Meiji University Law in Japan Program 2013 Starts
Jul. 29, 2013
A lecture held in a moot court classroom
Smiling faces of participants at the welcome lunch
Participants listening earnestly to a lecture
Meiji University Law in Japan Program 2013 StartsMeiji University Law in Japan Program, a summer short-term program to teach the basics of Japanese law and legal systems in English, started on July 29.
The purpose of this program is to give students an understanding of the outline of Japanese law and legal systems through lectures taught in English and field trips to law firms, courts, and other places. The main target is international students and the program has been held every year since 2009 by the School of Law.
This year, 25 students and working adults from a variety of regions including the United Kingdom, Germany, France, Italy, Austria, Poland, the United States, Canada, Mexico, Australia, New Zealand, Thailand, and China participated in the program. Five students from the School of Law also participated and the program started with a total of 30 participants.
Lectures cover current issues in individual legal fields such as Constitutional Law, Criminal Law, Criminal Process, Civil Justice, Family Law, Law of Enterprise, Competition Law, Tax Law, Labor Law, Law and Information Technologies, Intellectual Property Law, and International Law.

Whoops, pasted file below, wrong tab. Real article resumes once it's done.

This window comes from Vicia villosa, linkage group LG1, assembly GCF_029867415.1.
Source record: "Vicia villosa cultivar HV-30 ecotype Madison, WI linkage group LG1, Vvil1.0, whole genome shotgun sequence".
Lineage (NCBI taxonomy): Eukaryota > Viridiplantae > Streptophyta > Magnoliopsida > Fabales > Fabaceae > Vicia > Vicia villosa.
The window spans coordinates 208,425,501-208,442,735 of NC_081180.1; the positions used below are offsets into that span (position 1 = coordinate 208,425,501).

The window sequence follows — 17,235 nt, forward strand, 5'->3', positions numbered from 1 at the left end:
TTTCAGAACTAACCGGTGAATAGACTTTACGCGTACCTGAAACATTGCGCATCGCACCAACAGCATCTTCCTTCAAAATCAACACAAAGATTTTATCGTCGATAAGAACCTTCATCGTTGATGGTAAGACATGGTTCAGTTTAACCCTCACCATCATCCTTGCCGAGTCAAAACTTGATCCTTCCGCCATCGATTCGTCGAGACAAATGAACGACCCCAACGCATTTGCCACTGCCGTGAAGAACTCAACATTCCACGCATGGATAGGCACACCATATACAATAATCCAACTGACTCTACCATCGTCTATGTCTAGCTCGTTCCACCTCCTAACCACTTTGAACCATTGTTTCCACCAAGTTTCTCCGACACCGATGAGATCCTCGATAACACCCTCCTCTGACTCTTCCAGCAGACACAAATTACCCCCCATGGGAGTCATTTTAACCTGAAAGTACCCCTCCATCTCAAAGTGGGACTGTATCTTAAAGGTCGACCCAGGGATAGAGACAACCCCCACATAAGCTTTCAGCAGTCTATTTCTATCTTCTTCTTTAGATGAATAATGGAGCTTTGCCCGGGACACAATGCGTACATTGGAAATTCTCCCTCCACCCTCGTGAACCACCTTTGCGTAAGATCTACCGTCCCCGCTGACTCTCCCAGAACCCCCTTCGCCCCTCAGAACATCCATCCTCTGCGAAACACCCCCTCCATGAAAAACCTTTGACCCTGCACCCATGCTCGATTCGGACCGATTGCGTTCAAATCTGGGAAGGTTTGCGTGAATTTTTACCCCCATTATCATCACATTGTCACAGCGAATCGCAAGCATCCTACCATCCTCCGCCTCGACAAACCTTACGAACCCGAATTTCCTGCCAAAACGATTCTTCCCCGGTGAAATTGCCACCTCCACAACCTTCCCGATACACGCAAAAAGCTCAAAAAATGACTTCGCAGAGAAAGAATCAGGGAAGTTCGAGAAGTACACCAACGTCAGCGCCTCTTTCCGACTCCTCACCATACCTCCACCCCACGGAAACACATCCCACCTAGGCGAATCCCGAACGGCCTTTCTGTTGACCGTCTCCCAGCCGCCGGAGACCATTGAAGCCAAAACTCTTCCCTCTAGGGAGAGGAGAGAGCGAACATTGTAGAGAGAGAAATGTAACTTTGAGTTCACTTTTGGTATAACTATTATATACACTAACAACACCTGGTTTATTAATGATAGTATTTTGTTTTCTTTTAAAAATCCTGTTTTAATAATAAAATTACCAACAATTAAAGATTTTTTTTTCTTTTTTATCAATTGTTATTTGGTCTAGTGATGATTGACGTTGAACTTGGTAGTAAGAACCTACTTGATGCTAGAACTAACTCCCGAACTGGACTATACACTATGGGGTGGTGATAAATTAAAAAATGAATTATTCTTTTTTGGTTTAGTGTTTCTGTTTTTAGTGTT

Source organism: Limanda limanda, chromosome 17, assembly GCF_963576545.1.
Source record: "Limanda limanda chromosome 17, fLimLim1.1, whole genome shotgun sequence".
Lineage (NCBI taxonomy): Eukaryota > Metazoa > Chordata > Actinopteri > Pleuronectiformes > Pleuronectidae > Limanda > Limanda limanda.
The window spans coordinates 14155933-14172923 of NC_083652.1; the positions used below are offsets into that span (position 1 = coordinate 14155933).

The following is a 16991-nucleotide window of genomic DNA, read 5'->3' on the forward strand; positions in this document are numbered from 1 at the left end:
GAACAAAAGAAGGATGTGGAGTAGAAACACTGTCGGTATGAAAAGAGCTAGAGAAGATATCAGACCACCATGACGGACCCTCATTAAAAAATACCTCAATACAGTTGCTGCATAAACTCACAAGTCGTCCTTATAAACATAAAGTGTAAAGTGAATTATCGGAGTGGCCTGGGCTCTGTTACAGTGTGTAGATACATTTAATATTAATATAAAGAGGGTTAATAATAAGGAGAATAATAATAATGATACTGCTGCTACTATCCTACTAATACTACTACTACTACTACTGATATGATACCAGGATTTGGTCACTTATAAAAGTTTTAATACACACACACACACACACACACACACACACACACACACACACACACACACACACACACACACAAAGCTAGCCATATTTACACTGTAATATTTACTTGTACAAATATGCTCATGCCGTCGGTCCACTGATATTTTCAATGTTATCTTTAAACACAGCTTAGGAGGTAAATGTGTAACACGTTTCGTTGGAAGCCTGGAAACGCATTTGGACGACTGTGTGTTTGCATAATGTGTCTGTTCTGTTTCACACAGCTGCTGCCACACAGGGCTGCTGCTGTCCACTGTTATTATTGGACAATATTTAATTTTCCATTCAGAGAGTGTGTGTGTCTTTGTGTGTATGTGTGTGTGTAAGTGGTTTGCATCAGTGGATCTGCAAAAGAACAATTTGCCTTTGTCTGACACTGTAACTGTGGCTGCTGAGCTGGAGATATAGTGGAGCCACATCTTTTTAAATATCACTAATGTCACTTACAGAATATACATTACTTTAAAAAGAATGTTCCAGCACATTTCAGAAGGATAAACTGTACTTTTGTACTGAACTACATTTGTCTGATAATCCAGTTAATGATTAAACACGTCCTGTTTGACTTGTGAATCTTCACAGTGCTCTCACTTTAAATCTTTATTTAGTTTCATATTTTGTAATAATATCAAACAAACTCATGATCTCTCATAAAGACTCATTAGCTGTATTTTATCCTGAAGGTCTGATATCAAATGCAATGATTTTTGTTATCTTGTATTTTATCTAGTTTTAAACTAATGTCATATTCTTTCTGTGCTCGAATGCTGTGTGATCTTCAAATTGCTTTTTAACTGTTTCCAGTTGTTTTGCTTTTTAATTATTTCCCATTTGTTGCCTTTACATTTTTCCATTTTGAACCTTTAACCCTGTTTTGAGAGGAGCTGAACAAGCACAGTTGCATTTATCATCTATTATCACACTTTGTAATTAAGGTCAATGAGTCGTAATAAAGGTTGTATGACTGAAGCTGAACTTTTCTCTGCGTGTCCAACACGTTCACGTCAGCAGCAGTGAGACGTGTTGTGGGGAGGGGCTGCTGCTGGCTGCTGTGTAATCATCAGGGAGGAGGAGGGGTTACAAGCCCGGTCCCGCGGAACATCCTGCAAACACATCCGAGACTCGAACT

Moreover, by also teaching the participants about the development of the Judicial System and about Legal Professions, the curriculum is structured so that participants can gain an understanding of the characteristics of modern Japanese law and legal systems within social, cultural, and historical contexts.
In order to respond to the diverse interests and needs of students who come from different backgrounds, the lectures are interactive with question and answer sessions held as necessary. From the first day of the program, students actively asked questions and gave their opinions during the lectures.
For field trips, visits are scheduled to the Supreme Court, a district court, a summary court, the Immigration Bureau, East Japan Immigration Detention Center, the Diet (the Representatives Legislation Bureau), a corporate legal department, and a law firm. These visits are designed to make the knowledge learned in lectures more concrete and enriching.
From this year, a total of eight junior and senior year students from the School of Law are working as program assistants to support the operation of the program. They are expected to support oversea participants and assist with interaction between participants.
At the welcome lunch held on the first day on the 23rd floor of Liberty Tower, the participants, lecturers, and program assistants enjoyed interacting in a lively atmosphere.
The program will last ten days until August 9.